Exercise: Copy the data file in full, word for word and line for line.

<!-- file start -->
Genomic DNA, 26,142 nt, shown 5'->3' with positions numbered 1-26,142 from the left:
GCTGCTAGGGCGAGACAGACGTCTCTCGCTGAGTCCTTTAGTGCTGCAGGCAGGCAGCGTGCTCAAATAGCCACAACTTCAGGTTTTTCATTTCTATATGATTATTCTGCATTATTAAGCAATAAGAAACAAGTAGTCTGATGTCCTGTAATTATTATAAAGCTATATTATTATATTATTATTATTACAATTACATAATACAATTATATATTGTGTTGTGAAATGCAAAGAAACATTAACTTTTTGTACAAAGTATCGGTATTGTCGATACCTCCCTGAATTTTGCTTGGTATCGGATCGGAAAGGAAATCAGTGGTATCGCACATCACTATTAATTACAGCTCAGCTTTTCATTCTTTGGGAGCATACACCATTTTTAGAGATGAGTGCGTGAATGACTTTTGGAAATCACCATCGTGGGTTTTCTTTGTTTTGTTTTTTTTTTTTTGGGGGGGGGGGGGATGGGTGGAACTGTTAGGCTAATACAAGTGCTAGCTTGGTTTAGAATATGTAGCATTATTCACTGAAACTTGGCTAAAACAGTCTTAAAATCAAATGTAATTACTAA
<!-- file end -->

Genomic DNA, 26,142 nt, shown 5'->3' with positions numbered 1-26,142 from the left:
GCTGCTAGGGCGAGACAGACGTCTCTCGCTGAGTCCTTTAGTGCTGCAGGCAGGCAGCGTGCTCAAATAGCCACAACTTCAGGTTTTTCATTTCTATATGATTATTCTGCATTATTAAGCAATAAGAAACAAGTAGTCTGATGTCCTGTAATTATTATAAAGCTATATTATTATATTATTATTATTACAATTACATAATACAATTATATATTGTGTTGTGAAATGCAAAGAAACATTAACTTTTTGTACAAAGTATCGGTATTGTCGATACCTCCCTGAATTTTGCTTGGTATCGGATCGGAAAGGAAATCAGTGGTATCGCACATCACTATTAATTACAGCTCAGCTTTTCATTCTTTGGGAGCATACACCATTTTTAGAGATGAGTGCGTGAATGACTTTTGGAAATCACCATCGTGGGTTTTCTTTGTTTTGTTTTTTTTTTTTTGGGGGGGGGGGGGATGGGTGGAACTGTTAGGCTAATACAAGTGCTAGCTTGGTTTAGAATATGTAGCATTATTCACTGAAACTTGGCTAAAACAGTCTTAAAATCAAATGTAATTACTAA